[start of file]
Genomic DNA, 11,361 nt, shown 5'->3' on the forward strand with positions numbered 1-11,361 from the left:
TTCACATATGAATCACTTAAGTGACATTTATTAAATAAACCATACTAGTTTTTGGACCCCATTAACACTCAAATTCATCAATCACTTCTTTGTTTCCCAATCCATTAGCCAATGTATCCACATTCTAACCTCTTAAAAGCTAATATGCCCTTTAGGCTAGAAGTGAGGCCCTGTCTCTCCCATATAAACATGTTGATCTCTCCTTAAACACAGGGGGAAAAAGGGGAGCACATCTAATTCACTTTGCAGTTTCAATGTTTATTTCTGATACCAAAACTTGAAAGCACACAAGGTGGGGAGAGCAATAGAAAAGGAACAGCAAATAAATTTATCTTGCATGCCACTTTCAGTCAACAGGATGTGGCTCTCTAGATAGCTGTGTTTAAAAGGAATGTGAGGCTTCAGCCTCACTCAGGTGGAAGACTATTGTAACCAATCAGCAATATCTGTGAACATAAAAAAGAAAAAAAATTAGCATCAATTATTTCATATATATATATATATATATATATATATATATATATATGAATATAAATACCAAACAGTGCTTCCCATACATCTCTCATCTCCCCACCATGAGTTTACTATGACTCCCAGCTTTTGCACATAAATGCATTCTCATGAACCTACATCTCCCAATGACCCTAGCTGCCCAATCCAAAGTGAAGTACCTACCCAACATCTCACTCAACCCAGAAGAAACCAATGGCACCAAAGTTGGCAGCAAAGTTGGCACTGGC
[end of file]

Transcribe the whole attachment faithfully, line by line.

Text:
Genomic DNA, 11,361 nt, shown 5'->3' on the forward strand with positions numbered 1-11,361 from the left:
TTCACATATGAATCACTTAAGTGACATTTATTAAATAAACCATACTAGTTTTTGGACCCCATTAACACTCAAATTCATCAATCACTTCTTTGTTTCCCAATCCATTAGCCAATGTATCCACATTCTAACCTCTTAAAAGCTAATATGCCCTTTAGGCTAGAAGTGAGGCCCTGTCTCTCCCATATAAACATGTTGATCTCTCCTTAAACACAGGGGGAAAAAGGGGAGCACATCTAATTCACTTTGCAGTTTCAATGTTTATTTCTGATACCAAAACTTGAAAGCACACAAGGTGGGGAGAGCAATAGAAAAGGAACAGCAAATAAATTTATCTTGCATGCCACTTTCAGTCAACAGGATGTGGCTCTCTAGATAGCTGTGTTTAAAAGGAATGTGAGGCTTCAGCCTCACTCAGGTGGAAGACTATTGTAACCAATCAGCAATATCTGTGAACATAAAAAAGAAAAAAAATTAGCATCAATTATTTCATATATATATATATATATATATATATATATATATATATGAATATAAATACCAAACAGTGCTTCCCATACATCTCTCATCTCCCCACCATGAGTTTACTATGACTCCCAGCTTTTGCACATAAATGCATTCTCATGAACCTACATCTCCCAATGACCCTAGCTGCCCAATCCAAAGTGAAGTACCTACCCAACATCTCACTCAACCCAGAAGAAACCAATGGCACCAAAGTTGGCAGCAAAGTTGGCACTGGC